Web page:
Court settles dumpling trademark dispute
An intellectual property case about the xiaolongbao (steamed dumplings) trademark ended on Thursday with a Pudong New Area court ordering the defendants to pay the plaintiffs over 2.34 million yuan (US$360,000).
In August, Shanghai Yuyuan Garden Nanxiang Steamed Buns Co and its stakeholder Shanghai Old-Town Temple Restaurant (Group) Co sued Shanghai Nanxiang Food Co and another three parties, including its franchise store and the store owner, over trademark infringement and illicit competition.
The plaintiffs said they registered the “Nanxiang” service trademark for the restaurant category in 1994 and was granted a “ time-honored brand” in 2006 by the Ministry of Commerce.
They found the “Nanxiang” name used on posters, menus and tableware in the defendant’s store. They also alleged misleading advertising, with phrases such as “100-year-old Nangxiang.” They had asked for 3 million yuan in compensation.
But the defendants said they registered the “Nanxiang” commodity trademark in the xiaolongbao category in 1985. It was also awarded a “time-honored brand” by the Ministry of Commerce in 2011.
The court found that the defendants had infringed the plaintiffs’ trademark because the service trademark can be used on shop signs and related equipment such as tableware but the commodity trademark could only be used on related physical products.
However, the court didn’t agree with the claim of illicit competition and misleading advertising because both sides had been accepted by the authorities and consumers.
Shanghai Nanxiang Food Co had also sued the plaintiffs in a previous case over illicit competition but the Yangpu District’s court had overruled its claim.
The number of intellectual property cases had grown by over 70 percent in the past year, Shanghai High People’s Court said on Thursday, ahead of the World Intellectual Property Day on Monday.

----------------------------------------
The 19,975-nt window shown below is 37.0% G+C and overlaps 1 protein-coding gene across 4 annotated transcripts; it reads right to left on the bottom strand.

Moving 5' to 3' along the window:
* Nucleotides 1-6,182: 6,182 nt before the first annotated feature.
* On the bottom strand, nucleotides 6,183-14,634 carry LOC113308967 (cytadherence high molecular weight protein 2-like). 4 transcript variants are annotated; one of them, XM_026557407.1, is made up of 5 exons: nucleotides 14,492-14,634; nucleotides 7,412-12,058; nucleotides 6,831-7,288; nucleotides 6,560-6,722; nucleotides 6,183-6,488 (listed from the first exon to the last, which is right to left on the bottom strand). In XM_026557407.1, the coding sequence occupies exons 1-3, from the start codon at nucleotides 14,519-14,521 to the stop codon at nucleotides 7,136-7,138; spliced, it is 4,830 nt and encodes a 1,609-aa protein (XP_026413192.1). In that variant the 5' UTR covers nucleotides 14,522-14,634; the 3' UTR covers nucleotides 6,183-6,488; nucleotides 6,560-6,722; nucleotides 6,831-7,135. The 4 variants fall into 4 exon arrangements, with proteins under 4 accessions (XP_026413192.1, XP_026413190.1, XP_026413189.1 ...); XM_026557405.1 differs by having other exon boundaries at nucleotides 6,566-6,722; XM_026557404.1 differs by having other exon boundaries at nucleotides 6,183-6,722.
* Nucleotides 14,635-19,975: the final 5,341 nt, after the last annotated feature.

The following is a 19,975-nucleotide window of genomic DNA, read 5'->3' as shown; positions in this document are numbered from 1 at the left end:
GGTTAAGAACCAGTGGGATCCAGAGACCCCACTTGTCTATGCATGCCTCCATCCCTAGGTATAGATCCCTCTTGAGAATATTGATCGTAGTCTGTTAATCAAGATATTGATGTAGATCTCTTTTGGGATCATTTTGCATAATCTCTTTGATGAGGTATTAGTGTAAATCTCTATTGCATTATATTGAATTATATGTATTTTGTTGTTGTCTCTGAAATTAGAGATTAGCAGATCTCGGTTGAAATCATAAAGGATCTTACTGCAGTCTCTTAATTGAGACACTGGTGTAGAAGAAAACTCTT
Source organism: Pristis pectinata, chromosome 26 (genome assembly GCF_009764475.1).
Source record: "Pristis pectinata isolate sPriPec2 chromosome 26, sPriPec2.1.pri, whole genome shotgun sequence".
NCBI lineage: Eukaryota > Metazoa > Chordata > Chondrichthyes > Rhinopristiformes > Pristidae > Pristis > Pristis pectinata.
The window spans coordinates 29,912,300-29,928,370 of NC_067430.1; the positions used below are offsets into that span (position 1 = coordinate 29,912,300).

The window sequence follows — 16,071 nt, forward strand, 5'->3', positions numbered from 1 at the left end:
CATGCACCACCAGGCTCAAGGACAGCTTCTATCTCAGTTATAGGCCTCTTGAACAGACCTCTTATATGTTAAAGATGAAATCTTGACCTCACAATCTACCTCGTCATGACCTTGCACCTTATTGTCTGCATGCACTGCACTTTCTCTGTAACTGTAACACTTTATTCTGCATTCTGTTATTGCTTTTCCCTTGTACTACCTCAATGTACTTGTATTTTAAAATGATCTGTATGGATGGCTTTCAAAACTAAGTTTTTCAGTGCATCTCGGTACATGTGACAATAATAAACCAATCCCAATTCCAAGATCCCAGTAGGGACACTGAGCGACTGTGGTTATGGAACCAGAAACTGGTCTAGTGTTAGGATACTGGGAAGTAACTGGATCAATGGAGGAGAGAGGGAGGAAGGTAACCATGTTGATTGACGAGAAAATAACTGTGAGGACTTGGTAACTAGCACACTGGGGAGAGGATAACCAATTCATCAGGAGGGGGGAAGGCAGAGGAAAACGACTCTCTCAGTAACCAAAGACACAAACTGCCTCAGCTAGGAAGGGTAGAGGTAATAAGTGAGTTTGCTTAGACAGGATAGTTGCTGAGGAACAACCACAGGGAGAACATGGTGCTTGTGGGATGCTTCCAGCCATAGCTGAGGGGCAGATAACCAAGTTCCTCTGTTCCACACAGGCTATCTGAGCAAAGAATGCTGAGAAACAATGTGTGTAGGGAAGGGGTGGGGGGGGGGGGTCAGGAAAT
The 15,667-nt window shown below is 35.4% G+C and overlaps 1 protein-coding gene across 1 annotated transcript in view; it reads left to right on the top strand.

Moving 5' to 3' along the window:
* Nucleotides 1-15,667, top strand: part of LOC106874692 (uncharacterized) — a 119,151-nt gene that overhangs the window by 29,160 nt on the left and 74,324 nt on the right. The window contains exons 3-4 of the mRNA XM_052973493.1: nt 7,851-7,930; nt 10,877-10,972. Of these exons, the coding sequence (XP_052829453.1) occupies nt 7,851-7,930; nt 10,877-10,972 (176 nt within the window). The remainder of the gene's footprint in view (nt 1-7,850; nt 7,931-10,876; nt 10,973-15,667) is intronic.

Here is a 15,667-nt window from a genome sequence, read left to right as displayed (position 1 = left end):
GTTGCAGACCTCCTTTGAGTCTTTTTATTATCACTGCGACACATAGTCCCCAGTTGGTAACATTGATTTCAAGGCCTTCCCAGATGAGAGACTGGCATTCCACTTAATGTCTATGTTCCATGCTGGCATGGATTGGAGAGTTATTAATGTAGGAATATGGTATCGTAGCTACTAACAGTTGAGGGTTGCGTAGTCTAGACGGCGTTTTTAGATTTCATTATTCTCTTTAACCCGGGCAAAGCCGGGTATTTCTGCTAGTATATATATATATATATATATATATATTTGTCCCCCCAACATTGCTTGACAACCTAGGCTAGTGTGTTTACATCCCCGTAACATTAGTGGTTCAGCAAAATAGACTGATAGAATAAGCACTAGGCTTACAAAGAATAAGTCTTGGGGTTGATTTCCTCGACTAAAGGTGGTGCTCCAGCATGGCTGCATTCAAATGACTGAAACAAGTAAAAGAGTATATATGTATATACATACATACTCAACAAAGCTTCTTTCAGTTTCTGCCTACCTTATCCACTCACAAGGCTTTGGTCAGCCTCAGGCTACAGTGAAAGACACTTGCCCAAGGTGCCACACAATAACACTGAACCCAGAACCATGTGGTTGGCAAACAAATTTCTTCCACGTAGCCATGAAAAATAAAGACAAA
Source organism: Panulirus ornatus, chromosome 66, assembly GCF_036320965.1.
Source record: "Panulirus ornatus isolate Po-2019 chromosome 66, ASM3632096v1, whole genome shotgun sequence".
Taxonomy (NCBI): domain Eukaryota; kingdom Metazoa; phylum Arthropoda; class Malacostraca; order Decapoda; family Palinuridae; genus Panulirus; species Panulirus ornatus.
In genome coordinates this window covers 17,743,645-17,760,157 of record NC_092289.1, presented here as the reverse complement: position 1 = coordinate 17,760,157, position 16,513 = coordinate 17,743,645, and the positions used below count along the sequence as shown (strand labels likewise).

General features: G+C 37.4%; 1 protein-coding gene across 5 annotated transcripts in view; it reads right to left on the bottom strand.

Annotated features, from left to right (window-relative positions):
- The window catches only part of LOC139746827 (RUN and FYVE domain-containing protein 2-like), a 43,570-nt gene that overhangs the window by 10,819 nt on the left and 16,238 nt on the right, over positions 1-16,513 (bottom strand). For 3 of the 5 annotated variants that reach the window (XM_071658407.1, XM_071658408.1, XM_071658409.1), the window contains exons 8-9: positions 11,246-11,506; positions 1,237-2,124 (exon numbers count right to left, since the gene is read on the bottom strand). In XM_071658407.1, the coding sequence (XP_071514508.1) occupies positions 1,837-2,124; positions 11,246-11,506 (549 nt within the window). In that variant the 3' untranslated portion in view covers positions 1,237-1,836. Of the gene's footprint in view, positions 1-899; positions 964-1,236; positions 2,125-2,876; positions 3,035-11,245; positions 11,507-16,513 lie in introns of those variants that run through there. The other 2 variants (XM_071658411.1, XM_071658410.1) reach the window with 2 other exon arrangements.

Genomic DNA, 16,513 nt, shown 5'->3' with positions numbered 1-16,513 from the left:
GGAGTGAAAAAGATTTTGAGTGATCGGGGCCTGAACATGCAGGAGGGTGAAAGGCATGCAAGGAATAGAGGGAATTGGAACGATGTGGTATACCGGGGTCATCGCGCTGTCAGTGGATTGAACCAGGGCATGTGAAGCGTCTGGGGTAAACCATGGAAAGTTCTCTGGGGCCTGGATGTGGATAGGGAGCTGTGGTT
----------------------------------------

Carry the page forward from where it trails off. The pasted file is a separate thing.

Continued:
Local courts heard more than 40,100 cases, including disputes over copyright, trademarks and patents, in 2020 with over 37,400 cases concluded.
To improve the handling of cases, courts have strengthened pre-litigation and mid-litigation. For example, the local courts started working with the World Intellectual Property Organization’s Shanghai Center for Arbitration and Mediation last year. Three in 18 cases were successfully mediated.
The time cases take has been cut significantly after a quick ruling team was established and, in some cases, clear issues could be pre-judged.
According to the data released by the Shanghai Intellectual Property Court on Thursday, it needs around 98 days to handle a case on average, down from 54 days a year ago.
A management system for local intellectual property cases was introduced by the high court on Thursday. With the help of the system, the staff members of the courts can check general data of the related cases in the city and the information of each case and each company in detail.
It will become the “encyclopedia” for the judge and the “compass” for the business industry, said Wang Jing, who is in charge of the trial team of intellectual property with the high court.
The high court also issued 20 typical local cases on intellectual property rights protection on Thursday.